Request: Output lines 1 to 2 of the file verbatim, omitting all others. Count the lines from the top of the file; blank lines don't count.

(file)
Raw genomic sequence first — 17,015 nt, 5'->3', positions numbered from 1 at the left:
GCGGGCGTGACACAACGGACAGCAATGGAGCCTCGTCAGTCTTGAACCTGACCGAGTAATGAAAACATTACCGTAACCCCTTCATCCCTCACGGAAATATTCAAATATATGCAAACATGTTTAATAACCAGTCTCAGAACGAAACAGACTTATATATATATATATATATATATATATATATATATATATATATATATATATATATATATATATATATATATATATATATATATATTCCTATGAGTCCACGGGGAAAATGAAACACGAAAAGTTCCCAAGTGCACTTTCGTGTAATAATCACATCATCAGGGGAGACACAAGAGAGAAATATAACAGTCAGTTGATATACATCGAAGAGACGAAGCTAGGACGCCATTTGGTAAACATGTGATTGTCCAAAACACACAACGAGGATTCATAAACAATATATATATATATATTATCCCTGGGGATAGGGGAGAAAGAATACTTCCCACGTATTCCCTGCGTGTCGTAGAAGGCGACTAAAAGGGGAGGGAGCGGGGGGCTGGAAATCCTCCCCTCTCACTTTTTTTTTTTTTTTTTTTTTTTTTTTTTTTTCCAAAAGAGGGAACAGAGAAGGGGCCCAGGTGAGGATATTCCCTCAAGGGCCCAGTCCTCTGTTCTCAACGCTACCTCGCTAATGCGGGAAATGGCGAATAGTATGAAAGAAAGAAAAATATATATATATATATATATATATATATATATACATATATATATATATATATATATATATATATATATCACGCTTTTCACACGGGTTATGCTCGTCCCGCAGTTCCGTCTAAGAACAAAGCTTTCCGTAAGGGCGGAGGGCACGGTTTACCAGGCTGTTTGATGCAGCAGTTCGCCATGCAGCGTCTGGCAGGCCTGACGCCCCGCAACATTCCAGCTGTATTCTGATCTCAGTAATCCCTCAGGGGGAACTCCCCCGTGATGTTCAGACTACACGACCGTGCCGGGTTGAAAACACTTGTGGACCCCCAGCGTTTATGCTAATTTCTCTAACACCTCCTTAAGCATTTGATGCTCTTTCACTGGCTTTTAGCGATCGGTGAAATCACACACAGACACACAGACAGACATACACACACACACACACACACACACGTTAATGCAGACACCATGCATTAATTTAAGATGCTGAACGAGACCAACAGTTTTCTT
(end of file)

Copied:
Raw genomic sequence first — 17,015 nt, 5'->3', positions numbered from 1 at the left:
GCGGGCGTGACACAACGGACAGCAATGGAGCCTCGTCAGTCTTGAACCTGACCGAGTAATGAAAACATTACCGTAACCCCTTCATCCCTCACGGAAATATTCAAATATATGCAAACATGTTTAATAACCAGTCTCAGAACGAAACAGACTTATATATATATATATATATATATATATATATATATATATATATATATATATATATATATATATATATATATATATATATATATATTCCTATGAGTCCACGGGGAAAATGAAACACGAAAAGTTCCCAAGTGCACTTTCGTGTAATAATCACATCATCAGGGGAGACACAAGAGAGAAATATAACAGTCAGTTGATATACATCGAAGAGACGAAGCTAGGACGCCATTTGGTAAACATGTGATTGTCCAAAACACACAACGAGGATTCATAAACAATATATATATATATATTATCCCTGGGGATAGGGGAGAAAGAATACTTCCCACGTATTCCCTGCGTGTCGTAGAAGGCGACTAAAAGGGGAGGGAGCGGGGGGCTGGAAATCCTCCCCTCTCACTTTTTTTTTTTTTTTTTTTTTTTTTTTTTTTTCCAAAAGAGGGAACAGAGAAGGGGCCCAGGTGAGGATATTCCCTCAAGGGCCCAGTCCTCTGTTCTCAACGCTACCTCGCTAATGCGGGAAATGGCGAATAGTATGAAAGAAAGAAAAATATATATATATATATATATATATATATATATACATATATATATATATATATATATATATATATATATCACGCTTTTCACACGGGTTATGCTCGTCCCGCAGTTCCGTCTAAGAACAAAGCTTTCCGTAAGGGCGGAGGGCACGGTTTACCAGGCTGTTTGATGCAGCAGTTCGCCATGCAGCGTCTGGCAGGCCTGACGCCCCGCAACATTCCAGCTGTATTCTGATCTCAGTAATCCCTCAGGGGGAACTCCCCCGTGATGTTCAGACTACACGACCGTGCCGGGTTGAAAACACTTGTGGACCCCCAGCGTTTATGCTAATTTCTCTAACACCTCCTTAAGCATTTGATGCTCTTTCACTGGCTTTTAGCGATCGGTGAAATCACACACAGACACACAGACAGACATACACACACACACACACACACACACGTTAATGCAGACACCATGCATTAATTTAAGATGCTGAACGAGACCAACAGTTTTCTT